A for­mer chap­lain of UCD and the founder of UCD Vol­un­teers Over­seas, he has many fol­low­ers, of­fer­ing the doc­u­men­tary mem­o­ries and pho­to­graphs like sa­cred relics, join­ing the walk like apos­tles. Coote, in­ter­viewed along the way, is given to con­tem­pla­tions of de­cline: of his own phys­i­cal de­te­ri­o­ra­tion and that of the priest­hood. He makes those strug­gles vis­i­bly, af­fect­ingly hu­man: can­did about his anger, but se­cure in his faith.

As­sist­ing in this uniquely Catholic act of mor­ti­fi­ca­tion (no­body could call the walk it­self much fun), the com­mu­nity pro­vides its own suc­cour. Coote knows it, and the rea­son for his good re­gard is be­cause he of­fers his parish­ioners guid­ance rather than in­struc­tion.

That some of them hope for a mir­a­cle en route to Knock, per­haps not en­tirely in jest, is some­thing he bats away. As his brother points out, the long, dry sum­mer is mirac­u­lous – or “jammy” – enough. Trib­utes and words of ap­pre­ci­a­tion are heaped on Coote along the path. “In a quirky way, I am the guest of hon­our at my own funeral,” he says. That makes it

tempt­ing to see this as an­other para­ble, re­trac­ing the steps of di­vine mar­tyrs.

But Coote is not wait­ing for a mir­a­cle, nor pray­ing for a cure. He is ask­ing for fund­ing, from the Gov­ern­ment, to­wards re­search and care for Mo­tor Neu­ron Dis­ease. With those earthly aims, such mea­sures can­not come soon enough. Heaven can wait.


When we first met Mrs Maisel – a 1960s Jewish woman who was be­trayed and be­drag­gled, swig­ging from a bot­tle of kosher wine and en­gaged in the an­gry re­cov­ery of a Pyrex dish – she was a woman in clear need of a psy­chi­a­trist. What she found, in a com­edy club cel­lar, was an un­guarded mi­cro­phone. With a dis­tract­ed­ness that turned into a tour-de-force of self-dep­re­ca­tion, spousal evis­cer­a­tion, pro­fan­ity, nu­dity and lat­terly a po­lice ar­rest, she told it most of her prob­lems. She was a hit.

Now, as The Mar­velous Mrs Maisel (Ama­zon Prime, now stream­ing) re­turns for a sec­ond series, gar­landed with more awards than Mrs Maisel her­self has yet re­ceived, she seems more like a fan­tasy. The depart­ment store where she works (to the cha­grin of her wealthy Up­per West Side par­ents) is re­vealed in its Christ­mas prepa­ra­tions with all the chore­ographed charm of a mu­si­cal. And though she has been rel­e­gated to the bow­els of the store’s phone switch­board, we re­dis­cover Midge mov­ing with the el­e­gance and com­po­sure of a Busby Berke­ley babe within a mag­is­te­rial dis­play of syn­chro­nised switching.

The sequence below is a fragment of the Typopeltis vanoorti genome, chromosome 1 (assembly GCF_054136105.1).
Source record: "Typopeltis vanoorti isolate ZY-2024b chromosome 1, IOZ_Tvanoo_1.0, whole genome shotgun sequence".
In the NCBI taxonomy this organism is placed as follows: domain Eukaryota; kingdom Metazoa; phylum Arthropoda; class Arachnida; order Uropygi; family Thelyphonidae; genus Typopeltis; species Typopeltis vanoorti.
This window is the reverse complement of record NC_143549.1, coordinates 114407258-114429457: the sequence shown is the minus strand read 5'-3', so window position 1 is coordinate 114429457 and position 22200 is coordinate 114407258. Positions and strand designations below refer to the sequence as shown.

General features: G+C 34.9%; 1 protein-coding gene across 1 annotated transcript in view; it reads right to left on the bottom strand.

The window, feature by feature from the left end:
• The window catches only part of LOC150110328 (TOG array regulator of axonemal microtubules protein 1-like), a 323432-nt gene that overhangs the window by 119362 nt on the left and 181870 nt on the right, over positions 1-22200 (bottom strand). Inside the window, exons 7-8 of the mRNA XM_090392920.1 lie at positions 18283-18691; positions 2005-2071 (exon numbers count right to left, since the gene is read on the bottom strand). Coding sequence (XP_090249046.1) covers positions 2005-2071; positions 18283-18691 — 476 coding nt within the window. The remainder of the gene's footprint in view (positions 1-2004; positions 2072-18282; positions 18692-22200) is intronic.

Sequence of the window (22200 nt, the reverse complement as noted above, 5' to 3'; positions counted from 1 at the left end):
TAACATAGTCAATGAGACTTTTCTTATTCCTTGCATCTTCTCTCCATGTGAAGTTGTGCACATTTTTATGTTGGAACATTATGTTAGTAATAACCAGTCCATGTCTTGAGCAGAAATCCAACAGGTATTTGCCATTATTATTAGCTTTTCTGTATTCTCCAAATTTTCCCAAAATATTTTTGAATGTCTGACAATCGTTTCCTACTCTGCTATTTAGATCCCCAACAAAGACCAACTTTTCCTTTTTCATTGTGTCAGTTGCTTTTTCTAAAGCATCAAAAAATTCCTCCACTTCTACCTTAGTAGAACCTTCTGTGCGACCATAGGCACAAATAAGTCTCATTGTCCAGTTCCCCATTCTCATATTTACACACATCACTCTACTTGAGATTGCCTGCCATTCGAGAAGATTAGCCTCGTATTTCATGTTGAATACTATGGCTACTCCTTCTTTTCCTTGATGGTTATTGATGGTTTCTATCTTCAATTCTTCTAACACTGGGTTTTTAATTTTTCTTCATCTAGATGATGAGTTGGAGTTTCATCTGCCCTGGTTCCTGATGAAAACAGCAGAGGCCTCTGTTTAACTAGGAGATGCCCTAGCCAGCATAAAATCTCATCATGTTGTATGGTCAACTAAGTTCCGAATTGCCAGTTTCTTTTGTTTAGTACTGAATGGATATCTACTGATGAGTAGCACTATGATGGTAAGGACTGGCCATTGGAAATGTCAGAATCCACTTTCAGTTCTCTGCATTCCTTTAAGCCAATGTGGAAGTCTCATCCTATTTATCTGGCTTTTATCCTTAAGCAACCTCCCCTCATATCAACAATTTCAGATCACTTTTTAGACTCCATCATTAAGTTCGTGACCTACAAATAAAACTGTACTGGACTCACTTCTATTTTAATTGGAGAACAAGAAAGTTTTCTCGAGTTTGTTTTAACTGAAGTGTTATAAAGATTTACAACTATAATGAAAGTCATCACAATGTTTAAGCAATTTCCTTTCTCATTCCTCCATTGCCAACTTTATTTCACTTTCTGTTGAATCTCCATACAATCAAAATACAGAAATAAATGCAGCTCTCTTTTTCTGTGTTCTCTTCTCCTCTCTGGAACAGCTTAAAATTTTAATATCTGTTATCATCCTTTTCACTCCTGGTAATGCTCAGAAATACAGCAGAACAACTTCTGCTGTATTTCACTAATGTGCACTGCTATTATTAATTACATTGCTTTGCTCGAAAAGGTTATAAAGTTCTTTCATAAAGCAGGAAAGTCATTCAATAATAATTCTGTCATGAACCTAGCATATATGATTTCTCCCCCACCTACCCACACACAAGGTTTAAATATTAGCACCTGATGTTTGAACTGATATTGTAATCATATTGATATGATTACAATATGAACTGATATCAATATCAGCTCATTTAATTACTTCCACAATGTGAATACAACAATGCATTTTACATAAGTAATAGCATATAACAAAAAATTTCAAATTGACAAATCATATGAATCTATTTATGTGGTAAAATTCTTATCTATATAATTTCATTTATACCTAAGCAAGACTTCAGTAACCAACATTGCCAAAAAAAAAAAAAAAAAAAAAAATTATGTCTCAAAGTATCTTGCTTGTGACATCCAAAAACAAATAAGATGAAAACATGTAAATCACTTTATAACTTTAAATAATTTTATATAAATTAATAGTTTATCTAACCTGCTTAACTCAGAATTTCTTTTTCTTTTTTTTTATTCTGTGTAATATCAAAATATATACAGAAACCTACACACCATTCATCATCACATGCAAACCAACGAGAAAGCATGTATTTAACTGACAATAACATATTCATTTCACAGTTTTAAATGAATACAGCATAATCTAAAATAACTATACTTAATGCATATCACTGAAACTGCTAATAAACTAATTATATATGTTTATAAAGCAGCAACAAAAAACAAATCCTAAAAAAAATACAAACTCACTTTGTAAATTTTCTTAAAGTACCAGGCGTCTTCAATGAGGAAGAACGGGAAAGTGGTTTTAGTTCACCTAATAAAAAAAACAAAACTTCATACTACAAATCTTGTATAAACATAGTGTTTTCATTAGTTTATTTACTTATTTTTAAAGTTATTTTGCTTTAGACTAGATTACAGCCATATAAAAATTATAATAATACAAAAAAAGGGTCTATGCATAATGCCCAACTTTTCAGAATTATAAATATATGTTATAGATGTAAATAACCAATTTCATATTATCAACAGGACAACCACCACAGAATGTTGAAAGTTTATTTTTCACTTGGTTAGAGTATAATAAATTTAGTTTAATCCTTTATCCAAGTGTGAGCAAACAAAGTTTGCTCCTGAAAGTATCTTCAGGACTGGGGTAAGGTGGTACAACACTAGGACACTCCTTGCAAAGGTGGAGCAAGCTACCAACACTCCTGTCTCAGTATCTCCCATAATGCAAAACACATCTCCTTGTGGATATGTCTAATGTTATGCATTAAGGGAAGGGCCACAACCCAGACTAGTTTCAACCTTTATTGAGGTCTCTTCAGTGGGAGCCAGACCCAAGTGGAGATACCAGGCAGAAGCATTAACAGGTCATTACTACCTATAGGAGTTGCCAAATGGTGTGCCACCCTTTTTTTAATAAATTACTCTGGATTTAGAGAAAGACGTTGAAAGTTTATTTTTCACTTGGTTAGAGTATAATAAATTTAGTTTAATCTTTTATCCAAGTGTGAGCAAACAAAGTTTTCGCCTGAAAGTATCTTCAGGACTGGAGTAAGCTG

If Mad Men peeled the nos­tal­gic glam­our of the 1960s away to re­veal some­thing sor­didly con­tem­po­rary, The Mar­velous Mrs Maisel shame­lessly reaf­fixes it again. Styled to the nines and candied up by CGI, Amy Sher­manPal­ladino’s comic drama de­picts 1960s New York as though it were stitched to­gether from other old movies: you meet the in­fa­mous co­me­dian Lenny Bruce (in Luke Kirby’s marvel­lous per­for­mance) but you imag­ine Jack Le­mon pop­ping up at any minute.

The whole thing, though, is an en­joy­ably hammy per­for­mance. As Midge, the adorable wiseass, Rachel Bros­na­han has a declam­a­tory, ex­as­per­ated style of delivery both on and off the stage, for­ever ex­tend­ing her arms in re­mon­stra­tion with an im­pos­si­ble world. Take my life, please!

For the open­ing episode, she and her fa­ther (the ef­fort­lessly ex­cel­lent Tony Shal­houb) de­part for Paris in search of her ab­scond­ing mother, where the streets re­quire even less dress­ing to sum­mon the pe­riod. That Midge charmed New York’s un­der­ground scene with her end­less flap and un­likely com­mand of sex­ual swear words was far-fetched enough. But to see her both charm and then dev­as­tate the worldly clien­tele of a Parisian cabaret, with the as­sis­tance of an in­ter­preter, may be one act of wish ful­fil­ment too far. (Even the won­der­ful Alex Borstein’s B-plot es­capade, as her butch man­ager be­friend­ing mob­ster col­lec­tors, seems more plau­si­ble.)

At least the show recog­nises the undimmed ap­peal of its es­capism in th­ese times of need. When “the idiot twins”, as her fa­ther calls them, ar­rive in Paris, fam­ished and fren­zied, their mother be­comes grave with con­cern. “Are you hun­gry?” she asks. “I could scrounge around for some cake.” Let them eat it. Some­times, as Mrs

Maisel hap­pily proves, a pure con­fec­tion is sus­te­nance enough.



Rachel Bros­na­han in The Mar­velous Mrs Maisel; Fa­ther Tony Coote in Walk­ing the Walk; Min­is­ter for Hous­ing, Plan­ning and Lo­cal Gov­ern­ment Eoghan Mur­phy.